There are several reports on the use of IF-AT® forms with problem based learning in science courses (biochemistry and introductory biology) (White, 2005; Cotner et al., 2008; Carmichael, 2009). These articles focus on using IF-AT® forms for group quizzing during classroom activities. Their overall conclusion was that students responded positively to using IF-AT® forms for this type of formative assessment during a learning activity. In addition, Cotner et al. (2008) reported that students felt the IF-AT® forms helped them reveal misconceptions and perform better on exams. In an introductory accounting class students worked in groups to come to consensus answers using the IF-AT® forms (Mohrweis and Shinham, 2015). They found that students using the scratch off forms during group work had positive effects on their learning. Written comments from students were all positive regarding using the forms, saying that using the forms helped them learn. We were interested in student perceptions in courses that utilized IF-AT® forms for higher stakes testing environments in chemistry, in addition to lower stakes formative assessments with IF-AT® forms.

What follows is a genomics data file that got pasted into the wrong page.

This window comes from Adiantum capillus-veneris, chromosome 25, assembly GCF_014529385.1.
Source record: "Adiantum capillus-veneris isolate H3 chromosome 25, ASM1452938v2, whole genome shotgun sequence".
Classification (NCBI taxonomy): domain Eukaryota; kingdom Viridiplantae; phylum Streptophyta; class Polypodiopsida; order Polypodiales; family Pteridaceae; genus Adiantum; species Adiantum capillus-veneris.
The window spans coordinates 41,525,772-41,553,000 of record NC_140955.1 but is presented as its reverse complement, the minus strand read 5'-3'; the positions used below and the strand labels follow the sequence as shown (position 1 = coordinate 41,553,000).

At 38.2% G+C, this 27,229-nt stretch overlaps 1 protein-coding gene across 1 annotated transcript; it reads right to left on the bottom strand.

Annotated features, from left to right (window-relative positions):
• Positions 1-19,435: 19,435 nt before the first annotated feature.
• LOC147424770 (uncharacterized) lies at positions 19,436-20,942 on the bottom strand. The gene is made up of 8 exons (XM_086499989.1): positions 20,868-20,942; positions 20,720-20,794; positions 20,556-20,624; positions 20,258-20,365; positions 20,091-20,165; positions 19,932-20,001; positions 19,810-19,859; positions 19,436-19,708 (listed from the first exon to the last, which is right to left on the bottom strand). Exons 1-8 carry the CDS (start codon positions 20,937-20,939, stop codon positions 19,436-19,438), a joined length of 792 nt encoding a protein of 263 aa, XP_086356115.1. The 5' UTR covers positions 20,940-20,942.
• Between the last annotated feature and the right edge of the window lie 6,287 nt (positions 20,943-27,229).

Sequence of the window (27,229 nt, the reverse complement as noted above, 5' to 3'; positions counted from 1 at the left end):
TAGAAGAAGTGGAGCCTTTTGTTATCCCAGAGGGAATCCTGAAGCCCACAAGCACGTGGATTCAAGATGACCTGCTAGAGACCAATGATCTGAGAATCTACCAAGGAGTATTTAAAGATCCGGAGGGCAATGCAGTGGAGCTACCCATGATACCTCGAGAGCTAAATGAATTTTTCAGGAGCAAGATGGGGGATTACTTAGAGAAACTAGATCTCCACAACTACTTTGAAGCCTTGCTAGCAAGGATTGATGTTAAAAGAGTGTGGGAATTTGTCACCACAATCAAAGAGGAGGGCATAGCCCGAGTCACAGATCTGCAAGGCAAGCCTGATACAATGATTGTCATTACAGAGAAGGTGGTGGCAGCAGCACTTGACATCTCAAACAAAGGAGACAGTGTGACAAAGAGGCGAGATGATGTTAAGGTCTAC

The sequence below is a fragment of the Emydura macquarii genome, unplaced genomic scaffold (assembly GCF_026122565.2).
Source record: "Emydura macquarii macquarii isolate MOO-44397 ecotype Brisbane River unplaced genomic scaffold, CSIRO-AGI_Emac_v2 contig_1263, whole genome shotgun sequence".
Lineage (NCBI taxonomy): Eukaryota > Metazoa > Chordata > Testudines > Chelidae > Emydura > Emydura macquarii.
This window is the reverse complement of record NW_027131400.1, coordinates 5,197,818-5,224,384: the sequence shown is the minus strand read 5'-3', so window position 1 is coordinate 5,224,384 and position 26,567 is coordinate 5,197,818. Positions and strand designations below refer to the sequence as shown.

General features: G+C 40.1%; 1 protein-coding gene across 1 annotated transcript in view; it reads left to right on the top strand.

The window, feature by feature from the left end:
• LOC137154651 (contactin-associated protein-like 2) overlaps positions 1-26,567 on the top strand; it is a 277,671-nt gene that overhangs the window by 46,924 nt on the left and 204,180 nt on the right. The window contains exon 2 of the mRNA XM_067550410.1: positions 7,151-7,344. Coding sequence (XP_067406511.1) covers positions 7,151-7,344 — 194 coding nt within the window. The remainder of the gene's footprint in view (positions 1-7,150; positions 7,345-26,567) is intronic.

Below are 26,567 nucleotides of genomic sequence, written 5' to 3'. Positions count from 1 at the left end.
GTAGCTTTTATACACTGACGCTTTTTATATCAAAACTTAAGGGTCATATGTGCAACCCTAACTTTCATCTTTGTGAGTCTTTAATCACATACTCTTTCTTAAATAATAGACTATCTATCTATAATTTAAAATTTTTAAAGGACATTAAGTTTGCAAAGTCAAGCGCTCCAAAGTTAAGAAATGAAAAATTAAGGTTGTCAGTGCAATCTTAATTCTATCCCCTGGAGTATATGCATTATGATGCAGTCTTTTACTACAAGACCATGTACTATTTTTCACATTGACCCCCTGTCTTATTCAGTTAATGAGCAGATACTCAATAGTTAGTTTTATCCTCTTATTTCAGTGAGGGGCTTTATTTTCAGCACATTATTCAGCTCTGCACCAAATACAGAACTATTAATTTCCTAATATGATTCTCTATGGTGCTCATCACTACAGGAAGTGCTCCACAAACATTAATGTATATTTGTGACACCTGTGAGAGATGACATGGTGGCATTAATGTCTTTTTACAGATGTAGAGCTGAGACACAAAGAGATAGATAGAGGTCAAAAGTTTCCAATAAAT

Theoretical framework

Corrective feedback, timing and engagement